London Transport Museum

London Transport Museum external
The London Transport Museum is a fascinating museum to visit.

The London Transport Museum houses over 80 London vehicles, including an old red London bus, an omnibus, a horse-drawn tram, and the world’s first underground train.

There is a special area called All Aboard, which is for children up to the age of seven.

Here they can play with mini vehicles and become drivers, mechanics or train announcers.

The London Transport Museum is at Covent Garden Piazza, WC2E 7BB.

Young V And A

The Young V And A is an offshoot of the Victoria and Albert Museum which we will look at later.

It is free to enter and is aimed at children up to the age of 14.

If your children are interested in the arts, they will love this museum as it encourages them to explore their artistic talents in three galleries, Imagine, Play, and Design.

There are sensory playscapes, an interactive Minecraft installation, an open design studio, and a story-telling area.

Your children can even design a board game or create a sculpture.

The Young V and A is at Cambridge Heath Road, Bethnal Green, E2 9PA.

Children will love the novelty of visiting a ship on the Thames and exploring.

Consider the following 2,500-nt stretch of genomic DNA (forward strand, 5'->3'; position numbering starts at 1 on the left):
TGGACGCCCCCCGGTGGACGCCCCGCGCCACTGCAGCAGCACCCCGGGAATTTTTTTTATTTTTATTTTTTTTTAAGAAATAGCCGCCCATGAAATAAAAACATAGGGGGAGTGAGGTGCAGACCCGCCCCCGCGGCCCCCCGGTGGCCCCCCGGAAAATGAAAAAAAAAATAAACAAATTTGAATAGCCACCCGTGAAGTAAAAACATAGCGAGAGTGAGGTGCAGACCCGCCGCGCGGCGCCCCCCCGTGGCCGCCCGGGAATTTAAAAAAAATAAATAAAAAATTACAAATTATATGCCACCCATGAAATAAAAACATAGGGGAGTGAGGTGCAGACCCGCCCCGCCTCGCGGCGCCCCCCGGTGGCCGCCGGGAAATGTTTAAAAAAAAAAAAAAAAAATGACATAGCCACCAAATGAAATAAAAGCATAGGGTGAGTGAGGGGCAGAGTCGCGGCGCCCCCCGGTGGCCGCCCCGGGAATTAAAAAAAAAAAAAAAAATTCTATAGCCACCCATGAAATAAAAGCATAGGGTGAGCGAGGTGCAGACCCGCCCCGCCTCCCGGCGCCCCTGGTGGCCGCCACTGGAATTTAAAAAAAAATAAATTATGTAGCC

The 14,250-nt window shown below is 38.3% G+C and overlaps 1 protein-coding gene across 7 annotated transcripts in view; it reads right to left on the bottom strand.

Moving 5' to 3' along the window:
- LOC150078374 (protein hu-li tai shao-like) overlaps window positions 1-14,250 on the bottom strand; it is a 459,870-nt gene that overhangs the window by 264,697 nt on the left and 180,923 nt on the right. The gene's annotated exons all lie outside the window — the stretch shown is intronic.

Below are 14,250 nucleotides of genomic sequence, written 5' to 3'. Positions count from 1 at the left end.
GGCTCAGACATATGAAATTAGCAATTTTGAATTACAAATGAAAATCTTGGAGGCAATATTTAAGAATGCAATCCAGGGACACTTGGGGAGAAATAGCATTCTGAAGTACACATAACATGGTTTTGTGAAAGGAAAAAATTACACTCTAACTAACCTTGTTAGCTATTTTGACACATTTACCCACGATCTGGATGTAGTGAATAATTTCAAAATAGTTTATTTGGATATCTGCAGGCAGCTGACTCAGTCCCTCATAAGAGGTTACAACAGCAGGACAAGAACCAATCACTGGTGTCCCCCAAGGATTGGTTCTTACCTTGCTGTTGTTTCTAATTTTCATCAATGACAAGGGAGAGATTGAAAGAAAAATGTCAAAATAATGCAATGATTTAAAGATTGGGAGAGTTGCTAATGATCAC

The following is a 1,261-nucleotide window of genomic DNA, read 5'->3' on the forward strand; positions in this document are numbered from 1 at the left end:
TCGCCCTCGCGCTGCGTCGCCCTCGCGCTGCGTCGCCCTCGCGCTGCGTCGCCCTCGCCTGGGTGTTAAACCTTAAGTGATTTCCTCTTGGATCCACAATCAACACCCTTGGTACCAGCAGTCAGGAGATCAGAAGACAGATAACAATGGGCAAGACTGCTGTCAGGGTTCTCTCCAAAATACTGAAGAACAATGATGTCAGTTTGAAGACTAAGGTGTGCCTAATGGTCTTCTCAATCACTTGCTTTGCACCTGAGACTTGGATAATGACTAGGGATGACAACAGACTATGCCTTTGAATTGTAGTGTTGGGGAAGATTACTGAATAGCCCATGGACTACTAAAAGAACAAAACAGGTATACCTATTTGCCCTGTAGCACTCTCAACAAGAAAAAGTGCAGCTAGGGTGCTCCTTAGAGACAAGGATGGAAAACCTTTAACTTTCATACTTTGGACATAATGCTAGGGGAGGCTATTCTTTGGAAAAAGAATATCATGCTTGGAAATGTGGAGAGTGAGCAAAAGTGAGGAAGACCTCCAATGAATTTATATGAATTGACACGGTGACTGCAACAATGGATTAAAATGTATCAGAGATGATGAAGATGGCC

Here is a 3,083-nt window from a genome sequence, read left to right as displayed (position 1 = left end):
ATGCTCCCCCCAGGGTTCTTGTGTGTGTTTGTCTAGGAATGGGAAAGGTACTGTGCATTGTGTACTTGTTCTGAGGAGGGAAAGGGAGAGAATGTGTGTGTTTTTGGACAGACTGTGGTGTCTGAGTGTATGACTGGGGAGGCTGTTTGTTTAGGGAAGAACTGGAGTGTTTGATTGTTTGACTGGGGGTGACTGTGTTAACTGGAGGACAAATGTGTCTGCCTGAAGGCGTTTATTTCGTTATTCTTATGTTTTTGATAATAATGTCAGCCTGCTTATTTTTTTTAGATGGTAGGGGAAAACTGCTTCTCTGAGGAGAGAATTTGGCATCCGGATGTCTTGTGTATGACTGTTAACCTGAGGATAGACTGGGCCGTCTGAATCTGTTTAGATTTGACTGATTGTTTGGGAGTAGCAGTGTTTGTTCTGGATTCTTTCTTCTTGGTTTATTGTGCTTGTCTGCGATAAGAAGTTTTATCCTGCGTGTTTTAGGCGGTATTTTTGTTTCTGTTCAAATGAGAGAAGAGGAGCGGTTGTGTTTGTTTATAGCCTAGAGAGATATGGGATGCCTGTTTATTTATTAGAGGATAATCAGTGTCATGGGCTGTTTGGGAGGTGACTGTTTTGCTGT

HMS Belfast

Aerial View Of HMS Belfast On Thames River In London
An aerial view of HMS Belfast on the Thames river in London, UK.

The HMS Belfast, Europe’s largest preserved WWII warship, is open to the public and offers hands-on activities for children, such as trail guides which allow them to explore the nine decks of the ship.

Special family activities are put on at weekends and during school holidays.

The HMS Belfast is The Queen’s Walk, London, Se1 2JH.

Bank of England Museum

Teach your children about the value of money at The Bank of England Museum, where they will discover how banknotes evolved.

They will be able to see ancient gold bars and even try and lift one.

This museum is another of the many free museums in London.

The Bank of England Museum is at Bartholomew Lane, Bank, EC2R 8AH.

Cartoon Museum

The Cartoon Museum will delight the young and the young at heart alike.

It houses over 6,000 original artworks and 8,000 comic books showcasing British cartoons and animation.

The Cartoon Museum is at 63 Wells Street, W1A 3AE.

Art Galleries

If you are an art lover, you will be in your element in London as there is a plethora of art galleries to be visited, both large and small.

Tate Modern

Tate Modern In London
The Tate Modern art gallery in South Bank power station.

The Tate Modern is in what was once the Bankside Power Station.

It houses both contemporary British art such as work by Damian Hurst and Jackson Pollock, as well as international artwork.